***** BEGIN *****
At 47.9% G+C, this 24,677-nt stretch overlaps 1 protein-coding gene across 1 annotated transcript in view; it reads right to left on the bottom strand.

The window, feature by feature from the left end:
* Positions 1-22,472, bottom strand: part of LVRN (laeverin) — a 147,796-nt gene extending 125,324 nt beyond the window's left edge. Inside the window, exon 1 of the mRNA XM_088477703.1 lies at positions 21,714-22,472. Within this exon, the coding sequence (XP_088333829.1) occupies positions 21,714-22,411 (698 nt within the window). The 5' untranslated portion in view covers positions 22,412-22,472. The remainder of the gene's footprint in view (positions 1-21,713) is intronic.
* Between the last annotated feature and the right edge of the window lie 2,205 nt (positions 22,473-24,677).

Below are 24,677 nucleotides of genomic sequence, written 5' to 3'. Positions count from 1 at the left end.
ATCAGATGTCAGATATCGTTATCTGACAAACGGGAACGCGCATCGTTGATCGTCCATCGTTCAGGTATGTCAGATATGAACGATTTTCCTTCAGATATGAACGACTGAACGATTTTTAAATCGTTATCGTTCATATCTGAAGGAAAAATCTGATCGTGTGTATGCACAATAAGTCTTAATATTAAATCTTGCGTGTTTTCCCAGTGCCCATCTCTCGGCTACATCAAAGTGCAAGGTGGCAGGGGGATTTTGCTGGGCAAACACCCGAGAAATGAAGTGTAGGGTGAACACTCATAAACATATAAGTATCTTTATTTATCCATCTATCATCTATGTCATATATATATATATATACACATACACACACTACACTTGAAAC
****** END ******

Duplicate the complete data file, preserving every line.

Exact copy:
At 47.9% G+C, this 24,677-nt stretch overlaps 1 protein-coding gene across 1 annotated transcript in view; it reads right to left on the bottom strand.

The window, feature by feature from the left end:
* Positions 1-22,472, bottom strand: part of LVRN (laeverin) — a 147,796-nt gene extending 125,324 nt beyond the window's left edge. Inside the window, exon 1 of the mRNA XM_088477703.1 lies at positions 21,714-22,472. Within this exon, the coding sequence (XP_088333829.1) occupies positions 21,714-22,411 (698 nt within the window). The 5' untranslated portion in view covers positions 22,412-22,472. The remainder of the gene's footprint in view (positions 1-21,713) is intronic.
* Between the last annotated feature and the right edge of the window lie 2,205 nt (positions 22,473-24,677).

Below are 24,677 nucleotides of genomic sequence, written 5' to 3'. Positions count from 1 at the left end.
ATCAGATGTCAGATATCGTTATCTGACAAACGGGAACGCGCATCGTTGATCGTCCATCGTTCAGGTATGTCAGATATGAACGATTTTCCTTCAGATATGAACGACTGAACGATTTTTAAATCGTTATCGTTCATATCTGAAGGAAAAATCTGATCGTGTGTATGCACAATAAGTCTTAATATTAAATCTTGCGTGTTTTCCCAGTGCCCATCTCTCGGCTACATCAAAGTGCAAGGTGGCAGGGGGATTTTGCTGGGCAAACACCCGAGAAATGAAGTGTAGGGTGAACACTCATAAACATATAAGTATCTTTATTTATCCATCTATCATCTATGTCATATATATATATATATACACATACACACACTACACTTGAAAC